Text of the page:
- One G-Pass to see Kodo One Earth Tour: Mystery
- When: Thursday, March 12, at 8 p.m.
- Where: Sony Centre for the Performing Arts
- Door time: 7 p.m.
- Full offer value includes ticketing fees
- $31.13 for side-orchestra rows LLL–PPP or balcony rows G–N (up to $62.25 value)
- $37 for side-orchestra rows V–Z, center-, left-, or right-orchestra, rows LLL–PPP, or balcony rows A–F (up to $74.25 value)
- $42 for side-orchestra rows J–U or side-mezzanine rows AA–DD (up to $84 value)
- $70.50 for orchestra rows A–H, center-orchestra rows J–Z, or center-, left-, or right-mezzanine rows AA–DD (up to $94 value)
- $78 for orchestra rows AA–KK (up to $104 value)
- Click here to view the seating chart
How G-Pass Works: Your G-Pass will be ready to print 48 hours after the deal ends. Print the G-Pass and use it to enter the venue directly; you won’t need to redeem at will call. Due to security restrictions, G-Passes cannot be redeemed through the Groupon mobile app. Discount reflects the merchant’s current ticket prices - price may differ on day of event.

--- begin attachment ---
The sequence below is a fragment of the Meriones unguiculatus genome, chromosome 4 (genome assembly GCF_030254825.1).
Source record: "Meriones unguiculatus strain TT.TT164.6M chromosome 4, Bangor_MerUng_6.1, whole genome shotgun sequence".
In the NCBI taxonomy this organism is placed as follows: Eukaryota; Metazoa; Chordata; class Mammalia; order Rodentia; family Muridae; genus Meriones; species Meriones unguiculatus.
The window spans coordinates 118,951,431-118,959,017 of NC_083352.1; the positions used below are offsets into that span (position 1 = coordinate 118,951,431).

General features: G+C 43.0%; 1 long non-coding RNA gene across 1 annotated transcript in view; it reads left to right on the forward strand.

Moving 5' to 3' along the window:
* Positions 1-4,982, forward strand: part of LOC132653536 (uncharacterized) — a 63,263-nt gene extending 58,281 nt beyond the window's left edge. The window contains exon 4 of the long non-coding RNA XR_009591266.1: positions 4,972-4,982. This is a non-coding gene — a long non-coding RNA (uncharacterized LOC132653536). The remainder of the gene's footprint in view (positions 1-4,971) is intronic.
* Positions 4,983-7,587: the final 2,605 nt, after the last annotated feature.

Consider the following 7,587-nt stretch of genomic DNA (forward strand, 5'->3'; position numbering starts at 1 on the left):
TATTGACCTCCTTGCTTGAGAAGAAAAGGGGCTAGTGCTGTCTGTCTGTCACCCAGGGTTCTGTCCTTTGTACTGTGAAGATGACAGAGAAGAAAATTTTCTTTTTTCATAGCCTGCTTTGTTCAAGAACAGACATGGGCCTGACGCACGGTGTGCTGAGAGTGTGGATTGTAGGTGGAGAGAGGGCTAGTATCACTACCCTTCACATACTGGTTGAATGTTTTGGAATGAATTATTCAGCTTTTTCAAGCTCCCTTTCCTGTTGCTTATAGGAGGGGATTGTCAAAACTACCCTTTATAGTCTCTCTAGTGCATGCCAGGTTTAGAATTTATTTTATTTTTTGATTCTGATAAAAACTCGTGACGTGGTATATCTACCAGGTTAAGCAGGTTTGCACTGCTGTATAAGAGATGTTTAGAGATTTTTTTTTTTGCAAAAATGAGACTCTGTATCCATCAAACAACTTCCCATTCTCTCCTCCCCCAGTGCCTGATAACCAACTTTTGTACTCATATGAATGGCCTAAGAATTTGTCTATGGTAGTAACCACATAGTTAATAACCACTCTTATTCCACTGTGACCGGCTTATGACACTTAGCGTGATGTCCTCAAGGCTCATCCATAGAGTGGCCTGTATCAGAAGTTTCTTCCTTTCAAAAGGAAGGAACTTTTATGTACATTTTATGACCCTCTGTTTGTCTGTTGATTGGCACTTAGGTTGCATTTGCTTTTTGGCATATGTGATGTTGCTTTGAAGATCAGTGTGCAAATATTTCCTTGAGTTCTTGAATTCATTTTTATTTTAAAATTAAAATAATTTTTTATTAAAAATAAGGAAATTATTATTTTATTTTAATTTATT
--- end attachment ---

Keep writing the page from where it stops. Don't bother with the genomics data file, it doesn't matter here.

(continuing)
Kodo One Earth Tour: Mystery
Four giant snakes, each the size of a freight train car, intertwine on stage. Vicious ogres terrorize a trio of women. A massive black dragon chases a crowd until a hero steps up to slay it. Kodo’s performances have always been otherworldly thanks to the ensemble’s frenzied pounding of taiko drums, but in the One Earth Tour, the performers fully embrace the supernatural. Envisioned by famed Kabuki actor Bando Tamasaburo, this latest show celebrates the gods and demons of ancient Japanese legend, supplementing the epic percussion with hypnotizing dancers, creatures, and lighting.
Sony Centre For The Performing Arts
The largest soft-seat theatre in Canada, the Sony Centre for the Performing Arts is perhaps most famous for its overhanging marquee outside. The diagonal canopy and its snake-like rows of lights were restored to their original form in 2010, along with the facility’s wood, brass, and marble accents. Inside the lobby, York Wilson’s mural, The Seven Lively Arts, fills eyes with fractured, panoramic representations of various artistic media, from slanted musical staffs to menacing Greek theatre masks.